March 9, 2012

Justice Dept. finally does something about predatory pricing in the book biz by announcing it’s suing … Apple and the publishers?


Steve Jobs introduces the iBookstore

As faithful readers and attendees of my various talks know I have for years now been saying that the publishing industry had a very simple way to stop‘s predatory pricing: They could, thanks to a 2007 Supreme Court decision, collude to set a floor price for books — i.e., basically say no more discounts, meaning everyone has to sell the book for about the same price.

The court decision in question — Leegin Creative Leather Products, Inc. v. PSKS, Inc. — overturned a 96-year-old ruling saying it was illegal for manufacturers to set fixed prices under the Sherman Antitrust Act. The decision — Leegin Creative, for short — reversed that, saying it was okay after all to set a price floor — i.e., a non-discountable price — so long as it was good for the consumer. Here’s a good summation of the case from Wikipedia:

Leegin, a manufacturer of leather apparel, concluded that its interests would be best served by opting out of a price war “race to the bottom,” focusing instead on quality and brand cachet. Accordingly, with specific exceptions, it decided to refuse sale to retailers if they intended to discount its products below their recommended retail price. Five years after this policy was introduced, Leegin discovered that Kay’s Kloset (sic.) was violating the policy by marking down the Leegin products by 20%. When Kay’s refused to comply with Leegin’s policy, Leegin cut them off. PSKS, the parent company of Kay’s, sued. PSKS charged that Leegin violated the antitrust laws when it would “enter into agreements with retailers to charge only those prices fixed by Leegin.”

A New York Times report describes the argument, and the decision that resulted, saying the government …

…  had argued that the blanket prohibition against resale price maintenance agreements was archaic and counterproductive because, they said, some resale price agreements actually promote competition.

For example, they said, such agreements can make it easier for a new producer by assuring retailers that they will be able to recoup their investments in helping to market the product. And they said some distributors could be unfairly harmed by others — like Internet-based retailers — that could offer discounts because they would not be incurring the expenses of providing product demonstrations and other specialized consumer services.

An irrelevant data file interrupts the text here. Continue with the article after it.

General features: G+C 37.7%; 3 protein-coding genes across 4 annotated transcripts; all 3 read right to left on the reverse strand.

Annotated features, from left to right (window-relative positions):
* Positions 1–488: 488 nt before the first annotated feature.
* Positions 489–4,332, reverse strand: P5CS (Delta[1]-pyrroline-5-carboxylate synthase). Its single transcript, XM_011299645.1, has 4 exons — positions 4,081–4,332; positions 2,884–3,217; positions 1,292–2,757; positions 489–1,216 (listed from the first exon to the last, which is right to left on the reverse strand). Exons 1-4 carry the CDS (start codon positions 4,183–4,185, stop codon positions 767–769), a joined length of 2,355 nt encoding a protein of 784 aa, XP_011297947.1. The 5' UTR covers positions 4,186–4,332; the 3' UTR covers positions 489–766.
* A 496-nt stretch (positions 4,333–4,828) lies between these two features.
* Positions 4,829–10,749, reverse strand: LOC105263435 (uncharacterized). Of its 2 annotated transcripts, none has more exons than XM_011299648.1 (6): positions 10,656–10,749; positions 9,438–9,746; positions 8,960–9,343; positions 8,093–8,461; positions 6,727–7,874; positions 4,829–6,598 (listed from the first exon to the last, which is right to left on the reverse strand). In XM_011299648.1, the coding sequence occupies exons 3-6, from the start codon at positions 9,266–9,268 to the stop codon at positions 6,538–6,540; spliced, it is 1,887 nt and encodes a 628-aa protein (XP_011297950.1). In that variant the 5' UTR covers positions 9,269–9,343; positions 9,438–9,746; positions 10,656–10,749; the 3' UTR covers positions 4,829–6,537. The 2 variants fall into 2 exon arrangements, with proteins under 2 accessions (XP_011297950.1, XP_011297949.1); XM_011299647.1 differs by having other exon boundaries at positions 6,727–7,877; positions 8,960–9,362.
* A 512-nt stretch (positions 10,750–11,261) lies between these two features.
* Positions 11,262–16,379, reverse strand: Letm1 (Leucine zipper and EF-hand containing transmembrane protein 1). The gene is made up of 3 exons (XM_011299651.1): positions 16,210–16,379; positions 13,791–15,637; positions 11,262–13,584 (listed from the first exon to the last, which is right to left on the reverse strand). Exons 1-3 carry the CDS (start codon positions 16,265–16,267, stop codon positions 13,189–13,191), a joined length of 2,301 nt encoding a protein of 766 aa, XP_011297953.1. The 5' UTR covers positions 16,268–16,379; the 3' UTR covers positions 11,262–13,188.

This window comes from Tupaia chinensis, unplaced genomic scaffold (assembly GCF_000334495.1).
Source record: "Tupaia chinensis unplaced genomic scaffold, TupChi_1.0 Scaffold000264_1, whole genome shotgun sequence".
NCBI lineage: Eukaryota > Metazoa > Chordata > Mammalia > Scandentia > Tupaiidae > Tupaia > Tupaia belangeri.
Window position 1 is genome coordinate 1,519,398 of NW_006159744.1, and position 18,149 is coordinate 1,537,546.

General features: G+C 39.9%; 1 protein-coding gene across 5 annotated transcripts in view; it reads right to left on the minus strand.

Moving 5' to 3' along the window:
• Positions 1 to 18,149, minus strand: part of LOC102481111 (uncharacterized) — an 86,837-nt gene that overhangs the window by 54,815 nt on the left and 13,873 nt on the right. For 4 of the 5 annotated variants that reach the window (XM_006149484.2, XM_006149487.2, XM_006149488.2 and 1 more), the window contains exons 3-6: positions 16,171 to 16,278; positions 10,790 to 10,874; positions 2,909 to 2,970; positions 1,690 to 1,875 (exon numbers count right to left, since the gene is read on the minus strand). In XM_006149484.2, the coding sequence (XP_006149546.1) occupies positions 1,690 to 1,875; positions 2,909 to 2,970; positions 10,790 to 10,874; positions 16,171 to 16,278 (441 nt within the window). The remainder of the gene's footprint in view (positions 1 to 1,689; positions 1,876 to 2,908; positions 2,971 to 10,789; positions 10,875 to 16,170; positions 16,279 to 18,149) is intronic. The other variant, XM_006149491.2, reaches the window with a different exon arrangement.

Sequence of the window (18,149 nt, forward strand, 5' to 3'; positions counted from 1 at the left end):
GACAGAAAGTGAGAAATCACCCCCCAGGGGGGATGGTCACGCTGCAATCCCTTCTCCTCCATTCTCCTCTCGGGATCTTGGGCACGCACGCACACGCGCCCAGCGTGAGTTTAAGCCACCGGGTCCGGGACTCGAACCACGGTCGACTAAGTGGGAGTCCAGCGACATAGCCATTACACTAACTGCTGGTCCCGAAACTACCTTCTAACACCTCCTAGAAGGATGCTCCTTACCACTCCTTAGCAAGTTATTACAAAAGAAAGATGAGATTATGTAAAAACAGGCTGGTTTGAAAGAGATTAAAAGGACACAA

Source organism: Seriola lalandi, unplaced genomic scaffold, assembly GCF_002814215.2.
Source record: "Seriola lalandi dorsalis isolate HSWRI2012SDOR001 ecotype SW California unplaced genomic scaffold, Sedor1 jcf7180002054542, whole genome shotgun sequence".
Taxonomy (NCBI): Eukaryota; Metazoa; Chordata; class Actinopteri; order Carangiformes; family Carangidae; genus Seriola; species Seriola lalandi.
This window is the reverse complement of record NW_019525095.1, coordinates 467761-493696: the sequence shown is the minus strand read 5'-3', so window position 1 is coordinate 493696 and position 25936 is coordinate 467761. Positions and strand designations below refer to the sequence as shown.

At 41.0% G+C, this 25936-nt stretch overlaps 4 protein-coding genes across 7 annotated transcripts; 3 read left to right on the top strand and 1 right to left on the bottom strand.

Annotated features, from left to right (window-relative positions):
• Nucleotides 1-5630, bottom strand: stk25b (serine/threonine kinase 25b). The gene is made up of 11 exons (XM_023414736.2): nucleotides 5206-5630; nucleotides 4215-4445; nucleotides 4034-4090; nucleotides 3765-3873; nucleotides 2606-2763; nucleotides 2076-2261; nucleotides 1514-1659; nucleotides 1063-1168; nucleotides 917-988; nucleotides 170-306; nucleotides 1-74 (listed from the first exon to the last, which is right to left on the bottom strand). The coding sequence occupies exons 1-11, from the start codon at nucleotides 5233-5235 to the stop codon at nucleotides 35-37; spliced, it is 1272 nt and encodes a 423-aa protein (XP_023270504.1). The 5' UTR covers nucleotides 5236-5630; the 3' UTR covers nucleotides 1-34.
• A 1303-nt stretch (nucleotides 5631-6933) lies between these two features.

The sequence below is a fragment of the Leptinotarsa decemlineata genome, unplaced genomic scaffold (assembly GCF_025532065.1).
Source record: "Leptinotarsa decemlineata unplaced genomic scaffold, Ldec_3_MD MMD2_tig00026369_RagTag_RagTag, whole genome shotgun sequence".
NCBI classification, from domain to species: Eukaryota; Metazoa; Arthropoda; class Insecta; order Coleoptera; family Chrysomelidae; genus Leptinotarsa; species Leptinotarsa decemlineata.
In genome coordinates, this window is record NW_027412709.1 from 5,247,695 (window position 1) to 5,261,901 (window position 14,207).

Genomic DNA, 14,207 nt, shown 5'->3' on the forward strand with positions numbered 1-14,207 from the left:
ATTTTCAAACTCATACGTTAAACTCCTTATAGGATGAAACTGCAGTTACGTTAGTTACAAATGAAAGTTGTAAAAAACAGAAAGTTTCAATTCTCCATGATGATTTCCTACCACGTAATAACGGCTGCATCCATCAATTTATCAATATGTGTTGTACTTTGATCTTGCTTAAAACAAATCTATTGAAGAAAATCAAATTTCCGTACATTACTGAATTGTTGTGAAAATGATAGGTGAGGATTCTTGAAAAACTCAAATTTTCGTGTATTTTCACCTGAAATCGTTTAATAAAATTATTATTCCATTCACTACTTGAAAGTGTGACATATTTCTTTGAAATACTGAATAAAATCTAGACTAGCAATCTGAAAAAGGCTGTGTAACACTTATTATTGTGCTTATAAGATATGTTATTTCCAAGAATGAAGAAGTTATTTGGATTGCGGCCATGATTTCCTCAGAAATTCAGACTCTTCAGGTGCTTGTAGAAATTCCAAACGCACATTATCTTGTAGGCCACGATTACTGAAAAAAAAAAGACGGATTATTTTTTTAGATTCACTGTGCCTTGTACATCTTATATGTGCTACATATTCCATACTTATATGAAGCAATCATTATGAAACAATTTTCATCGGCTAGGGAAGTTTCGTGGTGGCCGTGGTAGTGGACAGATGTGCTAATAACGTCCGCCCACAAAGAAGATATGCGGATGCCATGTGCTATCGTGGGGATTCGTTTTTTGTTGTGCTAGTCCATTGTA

A majority of the court agreed that the flat ban on price agreements discouraged these and other marketing practices that could be helpful to competition.

Price war, race to the bottom, internet-based retailers with an unfair advantage — it was the stuff of the book business writ large, and so when the above story appeared on the front page of the Times, and was covered on the front page of the Wall Street Journal, too, as I’ve recounted here before, I immediately called Wall Street Journal book reporter Jeffrey A. Trachtenberg. I told him I thought this was the opportunity to stop the kind of discounting that first Barnes & Noble and then Amazon had enforced so destructively to book culture. Trachtenberg was surprised, said he hadn’t thought of this as it applied to the book business, and told me he was going to ask the corporate counsels at some Big Six publishers if they agreed with my interpretation. He called back to say they did … and they wanted to know if Melville House would make the first move. That would have been ridiculous, of course. For one thing, it’s hard to collude by yourself. For another, Melville House was a company run off the kitchen table at the time. It seemed unlikely to me that we could lead a movement whereby the giant international conglomerates would follow us. Those corporate attorneys were making what they call a joke.

And no one — and I mean not one single book biz journalist — has mentioned that case again, despite my constant trumpeting that it was our ticket out of this crummy burgh … until now.

Because late Wednesday night, Trachtenberg and his WSJ colleague Thomas Catan broke the news that “The Justice Department has warned Apple Inc. and five of the biggest U.S. publishers that it plans to sue them for allegedly colluding to raise the price of electronic books ….” The five out of the Big Six publishers being sued: Simon & Schuster, Macmillan, Penguin, HarperCollins and Hachette.

Here’s the gist of their report:

The case centers on Apple’s move to change the way that publishers charged for e-books as it prepared to introduce its first iPad in early 2010. Traditionally, publishers sold books to retailers for roughly half of the recommended cover price. Under that “wholesale model,” booksellers were then free to offer those books to customers for less than the cover price if they wished. Most physical books are sold using this model.